Larry Ferlazzo’s Websites of the Day…

…For Teaching ELL, ESL, & EFL

July 21, 2015
by Larry Ferlazzo

Do You Have Suggestions Of Sources For Free Printable Books?

Online books are great, and “regular” published books are, too. However, sometimes technology and budget constraints can reduce student access to both.

That’s why I created The Best Sources For Free & Accessible Printable Books a few years ago. It lists places where teachers can print out multiple (or single) copies of ELL accessible books.

I just did a quick clean-up of that list, and am hoping the readers can check it out and share additional suggestions….

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July 19, 2015
by Larry Ferlazzo
1 Comment

Three “Choose Your Own Adventure” Links

Here are three new additions to The Best Places To Read & Write “Choose Your Own Adventure” Stories:

What’s In The Box is a great interactive story from The Reading Teacher.

Journey Into the Arctic – The Atlantic is a video “Choose Your Own Adventure” series about the search for the Northwest Passage. You can learn more about it at Richard Byrne’s blog.

And, here, just for fun, is a new interactive that Stephen Colbert – yes, that Stephen Colbert – has created.

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July 12, 2015
by Larry Ferlazzo
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This Passage On The Importance Of Rereading Sounds Profound, But Help Me Figure Out If It Makes Any Sense

The Key to Rereading is the headline of a new article in The New York Review of Books.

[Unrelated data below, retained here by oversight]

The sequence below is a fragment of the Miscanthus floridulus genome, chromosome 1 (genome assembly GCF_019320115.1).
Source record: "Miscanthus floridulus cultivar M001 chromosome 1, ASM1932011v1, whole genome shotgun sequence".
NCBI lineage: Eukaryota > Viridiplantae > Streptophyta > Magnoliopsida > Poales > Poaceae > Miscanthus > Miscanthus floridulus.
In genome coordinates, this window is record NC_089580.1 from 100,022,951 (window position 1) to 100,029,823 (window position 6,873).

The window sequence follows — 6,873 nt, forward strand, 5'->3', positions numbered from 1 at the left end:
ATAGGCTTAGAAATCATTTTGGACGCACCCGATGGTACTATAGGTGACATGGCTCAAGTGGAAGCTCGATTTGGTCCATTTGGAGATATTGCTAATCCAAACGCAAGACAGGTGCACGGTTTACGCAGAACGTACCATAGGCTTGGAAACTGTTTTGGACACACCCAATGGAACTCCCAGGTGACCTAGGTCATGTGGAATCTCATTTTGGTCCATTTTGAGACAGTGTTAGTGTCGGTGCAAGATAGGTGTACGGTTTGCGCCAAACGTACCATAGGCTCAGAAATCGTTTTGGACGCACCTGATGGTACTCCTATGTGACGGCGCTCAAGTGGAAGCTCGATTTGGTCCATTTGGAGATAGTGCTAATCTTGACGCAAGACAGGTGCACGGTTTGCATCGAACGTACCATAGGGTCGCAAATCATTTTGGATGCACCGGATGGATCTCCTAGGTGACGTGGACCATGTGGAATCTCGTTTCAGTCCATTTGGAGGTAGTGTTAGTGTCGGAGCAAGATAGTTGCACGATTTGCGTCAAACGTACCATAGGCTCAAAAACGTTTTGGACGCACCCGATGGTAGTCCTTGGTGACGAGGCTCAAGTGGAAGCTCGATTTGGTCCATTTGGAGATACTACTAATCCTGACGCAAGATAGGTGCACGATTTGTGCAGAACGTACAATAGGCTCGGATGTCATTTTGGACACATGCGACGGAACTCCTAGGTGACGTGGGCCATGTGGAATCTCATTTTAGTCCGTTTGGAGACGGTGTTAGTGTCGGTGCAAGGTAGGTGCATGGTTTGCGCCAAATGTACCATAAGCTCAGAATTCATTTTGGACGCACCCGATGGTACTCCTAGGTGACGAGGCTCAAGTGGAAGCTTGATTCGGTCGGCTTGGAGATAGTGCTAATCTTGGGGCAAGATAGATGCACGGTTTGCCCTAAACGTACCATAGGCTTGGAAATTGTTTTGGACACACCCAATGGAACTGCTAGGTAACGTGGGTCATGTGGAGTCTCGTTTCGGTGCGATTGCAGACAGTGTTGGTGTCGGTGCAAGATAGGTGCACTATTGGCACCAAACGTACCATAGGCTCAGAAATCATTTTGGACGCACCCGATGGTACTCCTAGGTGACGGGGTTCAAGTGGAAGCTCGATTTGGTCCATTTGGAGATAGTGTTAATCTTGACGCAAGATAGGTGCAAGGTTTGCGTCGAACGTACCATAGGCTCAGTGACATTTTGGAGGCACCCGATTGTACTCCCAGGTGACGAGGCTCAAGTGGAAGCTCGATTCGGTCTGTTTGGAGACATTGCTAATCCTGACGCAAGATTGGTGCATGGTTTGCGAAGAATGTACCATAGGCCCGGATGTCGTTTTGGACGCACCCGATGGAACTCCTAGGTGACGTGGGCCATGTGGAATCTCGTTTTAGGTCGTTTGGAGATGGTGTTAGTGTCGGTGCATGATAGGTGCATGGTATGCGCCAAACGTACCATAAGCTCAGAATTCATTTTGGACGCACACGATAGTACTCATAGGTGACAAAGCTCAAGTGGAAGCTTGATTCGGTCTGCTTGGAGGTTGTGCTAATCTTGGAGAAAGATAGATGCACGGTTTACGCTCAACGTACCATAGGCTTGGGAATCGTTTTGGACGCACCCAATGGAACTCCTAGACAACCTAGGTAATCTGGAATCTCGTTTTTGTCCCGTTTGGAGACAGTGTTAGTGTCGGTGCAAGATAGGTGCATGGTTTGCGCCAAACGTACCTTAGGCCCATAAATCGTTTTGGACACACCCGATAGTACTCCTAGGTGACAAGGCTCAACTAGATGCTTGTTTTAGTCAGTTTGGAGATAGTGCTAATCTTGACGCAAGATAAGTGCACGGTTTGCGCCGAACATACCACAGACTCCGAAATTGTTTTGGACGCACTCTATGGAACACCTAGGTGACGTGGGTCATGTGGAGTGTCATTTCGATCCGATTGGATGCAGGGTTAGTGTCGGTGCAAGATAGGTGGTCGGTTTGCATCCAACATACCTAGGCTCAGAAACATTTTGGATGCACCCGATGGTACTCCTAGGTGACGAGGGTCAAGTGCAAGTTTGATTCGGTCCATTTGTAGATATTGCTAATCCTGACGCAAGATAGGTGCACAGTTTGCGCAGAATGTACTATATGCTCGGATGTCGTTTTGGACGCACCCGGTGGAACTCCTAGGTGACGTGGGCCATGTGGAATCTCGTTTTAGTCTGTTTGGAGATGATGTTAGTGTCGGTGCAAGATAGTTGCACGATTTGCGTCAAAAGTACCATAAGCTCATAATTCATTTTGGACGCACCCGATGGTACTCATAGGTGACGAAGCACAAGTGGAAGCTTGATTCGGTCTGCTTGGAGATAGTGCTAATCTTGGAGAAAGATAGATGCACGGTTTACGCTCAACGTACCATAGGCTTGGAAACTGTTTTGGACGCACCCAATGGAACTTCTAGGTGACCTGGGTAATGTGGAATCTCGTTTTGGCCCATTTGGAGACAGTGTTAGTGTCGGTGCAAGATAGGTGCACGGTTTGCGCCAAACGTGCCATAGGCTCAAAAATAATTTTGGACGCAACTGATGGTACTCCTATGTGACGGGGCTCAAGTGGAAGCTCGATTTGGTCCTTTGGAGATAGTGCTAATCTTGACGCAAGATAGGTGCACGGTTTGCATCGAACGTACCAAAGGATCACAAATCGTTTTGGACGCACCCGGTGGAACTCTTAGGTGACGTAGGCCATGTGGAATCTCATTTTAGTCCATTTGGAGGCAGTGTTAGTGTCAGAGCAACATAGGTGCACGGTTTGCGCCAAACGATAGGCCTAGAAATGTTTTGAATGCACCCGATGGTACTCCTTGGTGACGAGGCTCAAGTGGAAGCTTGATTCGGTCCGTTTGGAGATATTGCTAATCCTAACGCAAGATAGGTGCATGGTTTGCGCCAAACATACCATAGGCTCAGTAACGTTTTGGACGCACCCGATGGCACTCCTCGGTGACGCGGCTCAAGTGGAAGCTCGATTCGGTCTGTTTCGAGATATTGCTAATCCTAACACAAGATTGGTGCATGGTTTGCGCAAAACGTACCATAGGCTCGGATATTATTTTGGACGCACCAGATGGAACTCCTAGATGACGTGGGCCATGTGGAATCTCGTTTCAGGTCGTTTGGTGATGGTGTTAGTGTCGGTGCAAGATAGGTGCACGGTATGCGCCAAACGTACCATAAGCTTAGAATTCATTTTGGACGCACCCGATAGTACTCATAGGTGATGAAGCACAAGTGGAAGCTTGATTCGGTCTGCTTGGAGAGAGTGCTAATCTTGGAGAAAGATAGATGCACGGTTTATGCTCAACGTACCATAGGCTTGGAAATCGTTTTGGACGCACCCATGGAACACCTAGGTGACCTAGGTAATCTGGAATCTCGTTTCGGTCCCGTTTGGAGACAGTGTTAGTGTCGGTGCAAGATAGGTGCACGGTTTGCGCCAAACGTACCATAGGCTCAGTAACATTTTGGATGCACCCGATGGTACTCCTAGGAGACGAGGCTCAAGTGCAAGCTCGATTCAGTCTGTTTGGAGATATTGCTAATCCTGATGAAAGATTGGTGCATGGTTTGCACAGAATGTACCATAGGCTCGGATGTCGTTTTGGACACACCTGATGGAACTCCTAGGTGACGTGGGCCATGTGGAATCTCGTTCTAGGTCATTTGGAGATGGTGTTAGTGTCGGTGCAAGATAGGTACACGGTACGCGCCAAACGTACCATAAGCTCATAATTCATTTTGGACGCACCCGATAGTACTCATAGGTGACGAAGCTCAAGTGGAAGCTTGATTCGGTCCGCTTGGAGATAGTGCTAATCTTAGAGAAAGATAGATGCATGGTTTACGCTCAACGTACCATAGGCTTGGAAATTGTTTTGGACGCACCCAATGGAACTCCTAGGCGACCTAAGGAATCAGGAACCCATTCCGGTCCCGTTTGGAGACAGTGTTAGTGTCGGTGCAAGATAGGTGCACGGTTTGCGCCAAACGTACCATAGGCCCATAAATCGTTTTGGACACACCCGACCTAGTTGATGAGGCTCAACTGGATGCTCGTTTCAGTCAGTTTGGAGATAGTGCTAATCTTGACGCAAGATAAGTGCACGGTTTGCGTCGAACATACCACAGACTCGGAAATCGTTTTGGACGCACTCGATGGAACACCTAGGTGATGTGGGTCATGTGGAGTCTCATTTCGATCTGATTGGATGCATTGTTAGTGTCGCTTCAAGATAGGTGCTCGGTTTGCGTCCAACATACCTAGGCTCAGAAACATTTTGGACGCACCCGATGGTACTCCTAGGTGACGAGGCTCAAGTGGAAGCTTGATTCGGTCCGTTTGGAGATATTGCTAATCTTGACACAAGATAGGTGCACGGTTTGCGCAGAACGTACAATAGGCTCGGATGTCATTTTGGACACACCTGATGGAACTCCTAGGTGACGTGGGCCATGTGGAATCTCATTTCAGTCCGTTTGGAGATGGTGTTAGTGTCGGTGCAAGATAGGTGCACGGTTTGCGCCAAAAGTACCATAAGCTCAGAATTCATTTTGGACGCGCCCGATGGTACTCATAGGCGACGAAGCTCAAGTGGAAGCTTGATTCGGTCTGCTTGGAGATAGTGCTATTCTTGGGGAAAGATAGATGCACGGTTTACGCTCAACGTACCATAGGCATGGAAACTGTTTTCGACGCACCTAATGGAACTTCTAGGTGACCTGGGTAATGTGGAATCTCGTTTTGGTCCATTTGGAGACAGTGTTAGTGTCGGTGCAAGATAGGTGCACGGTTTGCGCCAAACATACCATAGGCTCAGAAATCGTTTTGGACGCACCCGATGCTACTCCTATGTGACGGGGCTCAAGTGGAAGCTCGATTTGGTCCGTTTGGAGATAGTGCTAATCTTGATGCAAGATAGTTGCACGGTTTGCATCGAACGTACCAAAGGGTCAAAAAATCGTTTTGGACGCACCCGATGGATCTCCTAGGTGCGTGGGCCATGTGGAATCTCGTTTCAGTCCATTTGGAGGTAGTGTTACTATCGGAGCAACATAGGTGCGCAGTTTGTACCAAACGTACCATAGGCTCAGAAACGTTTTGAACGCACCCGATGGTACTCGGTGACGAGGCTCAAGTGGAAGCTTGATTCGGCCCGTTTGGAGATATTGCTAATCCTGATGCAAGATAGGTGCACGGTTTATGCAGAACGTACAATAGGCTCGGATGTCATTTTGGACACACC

As every educator in the United States knows, rereading a text is a hallmark of the close reading strategy emphasized by Common Core Standards.

This passage in the article sounds profound, but after rereading it several times, I’m still not sure if it really makes any sense. He suggests that reading something new creates a “lock” in the brain concealing its true meaning that can only be opened by a “key” created by rereading the text.

I’ve reread it a number of times, and still can’t figure out what the difference is between that analogy and one of looking at the text as a lock that can only be opened by a key developed by the brain a second time that it is read.

What am I missing – if anything?

“When we perceive something new for the first time we cannot really perceive it because we lack the appropriate structure that allows us to perceive it. Our brain is like a lock maker that makes a lock whenever a key is deemed interesting enough. But when a key—for example, a new poem, or a new species of animal—is first met, there is no lock yet ready for such a key. Or to be precise, the key is not even a key since it does not open anything yet. It is a potential key. However, the encounter between the brain and this potential key triggers the making of a lock. The next time we meet or perceive the object/key it will open the lock prepared for it in the brain.”

It’s an elaborate theory and in fact the reader turns out to be the philosopher and psychologist Riccardo Manzotti. Intriguing above all is the reversal of the usual key/lock analogy. The mind is not devising a key to decipher the text, it is disposing itself in such a way as to allow the text to become a key that unlocks sensation and “meaning” in the mind.